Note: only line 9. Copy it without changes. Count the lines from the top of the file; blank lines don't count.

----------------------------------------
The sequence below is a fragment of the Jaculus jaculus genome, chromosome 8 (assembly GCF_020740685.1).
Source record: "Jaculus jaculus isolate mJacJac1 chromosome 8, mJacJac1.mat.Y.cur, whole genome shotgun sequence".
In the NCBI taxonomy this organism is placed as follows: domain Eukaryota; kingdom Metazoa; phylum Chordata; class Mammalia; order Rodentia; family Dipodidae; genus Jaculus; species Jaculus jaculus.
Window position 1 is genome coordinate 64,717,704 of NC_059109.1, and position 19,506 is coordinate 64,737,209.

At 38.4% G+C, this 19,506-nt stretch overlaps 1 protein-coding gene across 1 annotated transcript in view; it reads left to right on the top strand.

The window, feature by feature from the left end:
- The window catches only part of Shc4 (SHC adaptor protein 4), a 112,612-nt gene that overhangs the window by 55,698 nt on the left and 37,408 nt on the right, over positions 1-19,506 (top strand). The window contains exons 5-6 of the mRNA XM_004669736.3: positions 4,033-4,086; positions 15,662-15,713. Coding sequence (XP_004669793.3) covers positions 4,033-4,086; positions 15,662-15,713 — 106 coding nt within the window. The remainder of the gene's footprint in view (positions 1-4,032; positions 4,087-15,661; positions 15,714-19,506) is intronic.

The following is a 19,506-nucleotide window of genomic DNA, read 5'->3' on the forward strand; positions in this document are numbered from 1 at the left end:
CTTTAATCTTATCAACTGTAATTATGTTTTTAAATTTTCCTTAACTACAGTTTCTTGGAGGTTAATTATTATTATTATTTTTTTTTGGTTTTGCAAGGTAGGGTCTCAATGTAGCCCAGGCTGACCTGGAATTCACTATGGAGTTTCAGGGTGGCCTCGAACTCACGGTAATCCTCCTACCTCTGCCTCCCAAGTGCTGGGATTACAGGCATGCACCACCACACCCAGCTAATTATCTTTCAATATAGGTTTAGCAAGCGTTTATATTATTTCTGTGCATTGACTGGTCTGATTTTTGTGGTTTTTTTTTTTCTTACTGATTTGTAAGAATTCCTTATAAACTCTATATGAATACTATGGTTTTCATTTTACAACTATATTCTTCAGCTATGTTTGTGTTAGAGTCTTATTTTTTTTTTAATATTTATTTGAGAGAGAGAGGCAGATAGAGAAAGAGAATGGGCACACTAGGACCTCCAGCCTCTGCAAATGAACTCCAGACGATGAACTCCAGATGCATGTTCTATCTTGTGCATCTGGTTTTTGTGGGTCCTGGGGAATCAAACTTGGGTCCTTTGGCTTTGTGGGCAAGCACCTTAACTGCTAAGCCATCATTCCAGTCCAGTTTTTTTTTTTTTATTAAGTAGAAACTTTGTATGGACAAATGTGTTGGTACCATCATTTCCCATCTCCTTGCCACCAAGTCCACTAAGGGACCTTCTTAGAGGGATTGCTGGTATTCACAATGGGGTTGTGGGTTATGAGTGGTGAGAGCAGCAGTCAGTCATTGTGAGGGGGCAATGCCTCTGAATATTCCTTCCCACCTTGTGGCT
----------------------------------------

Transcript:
CTTTAATCTTATCAACTGTAATTATGTTTTTAAATTTTCCTTAACTACAGTTTCTTGGAGGTTAATTATTATTATTATTTTTTTTTGGTTTTGCAAGGTAGGGTCTCAATGTAGCCCAGGCTGACCTGGAATTCACTATGGAGTTTCAGGGTGGCCTCGAACTCACGGTAATCCTCCTACCTCTGCCTCCCAAGTGCTGGGATTACAGGCATGCACCACCACACCCAGCTAATTATCTTTCAATATAGGTTTAGCAAGCGTTTATATTATTTCTGTGCATTGACTGGTCTGATTTTTGTGGTTTTTTTTTTTCTTACTGATTTGTAAGAATTCCTTATAAACTCTATATGAATACTATGGTTTTCATTTTACAACTATATTCTTCAGCTATGTTTGTGTTAGAGTCTTATTTTTTTTTTAATATTTATTTGAGAGAGAGAGGCAGATAGAGAAAGAGAATGGGCACACTAGGACCTCCAGCCTCTGCAAATGAACTCCAGACGATGAACTCCAGATGCATGTTCTATCTTGTGCATCTGGTTTTTGTGGGTCCTGGGGAATCAAACTTGGGTCCTTTGGCTTTGTGGGCAAGCACCTTAACTGCTAAGCCATCATTCCAGTCCAGTTTTTTTTTTTTTATTAAGTAGAAACTTTGTATGGACAAATGTGTTGGTACCATCATTTCCCATCTCCTTGCCACCAAGTCCACTAAGGGACCTTCTTAGAGGGATTGCTGGTATTCACAATGGGGTTGTGGGTTATGAGTGGTGAGAGCAGCAGTCAGTCATTGTGAGGGGGCAATGCCTCTGAATATTCCTTCCCACCTTGTGGCT